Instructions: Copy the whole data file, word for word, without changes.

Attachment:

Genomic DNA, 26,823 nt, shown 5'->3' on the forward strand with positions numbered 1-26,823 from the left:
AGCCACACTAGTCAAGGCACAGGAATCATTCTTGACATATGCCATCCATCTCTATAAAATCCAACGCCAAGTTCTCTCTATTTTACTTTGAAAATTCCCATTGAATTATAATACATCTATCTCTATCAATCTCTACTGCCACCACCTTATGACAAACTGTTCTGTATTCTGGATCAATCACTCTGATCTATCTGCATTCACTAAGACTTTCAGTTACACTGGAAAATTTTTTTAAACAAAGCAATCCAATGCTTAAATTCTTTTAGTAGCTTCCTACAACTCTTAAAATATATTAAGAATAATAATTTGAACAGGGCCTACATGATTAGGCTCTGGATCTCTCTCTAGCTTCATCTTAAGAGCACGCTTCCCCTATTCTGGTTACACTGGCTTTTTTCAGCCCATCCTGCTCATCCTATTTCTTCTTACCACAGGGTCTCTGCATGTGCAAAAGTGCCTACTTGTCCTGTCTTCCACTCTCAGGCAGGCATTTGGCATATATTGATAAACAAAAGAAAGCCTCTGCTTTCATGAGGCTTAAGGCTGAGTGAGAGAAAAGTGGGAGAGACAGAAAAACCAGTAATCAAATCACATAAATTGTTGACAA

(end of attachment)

Genomic DNA, 26,823 nt, shown 5'->3' on the forward strand with positions numbered 1-26,823 from the left:
AGCCACACTAGTCAAGGCACAGGAATCATTCTTGACATATGCCATCCATCTCTATAAAATCCAACGCCAAGTTCTCTCTATTTTACTTTGAAAATTCCCATTGAATTATAATACATCTATCTCTATCAATCTCTACTGCCACCACCTTATGACAAACTGTTCTGTATTCTGGATCAATCACTCTGATCTATCTGCATTCACTAAGACTTTCAGTTACACTGGAAAATTTTTTTAAACAAAGCAATCCAATGCTTAAATTCTTTTAGTAGCTTCCTACAACTCTTAAAATATATTAAGAATAATAATTTGAACAGGGCCTACATGATTAGGCTCTGGATCTCTCTCTAGCTTCATCTTAAGAGCACGCTTCCCCTATTCTGGTTACACTGGCTTTTTTCAGCCCATCCTGCTCATCCTATTTCTTCTTACCACAGGGTCTCTGCATGTGCAAAAGTGCCTACTTGTCCTGTCTTCCACTCTCAGGCAGGCATTTGGCATATATTGATAAACAAAAGAAAGCCTCTGCTTTCATGAGGCTTAAGGCTGAGTGAGAGAAAAGTGGGAGAGACAGAAAAACCAGTAATCAAATCACATAAATTGTTGACAA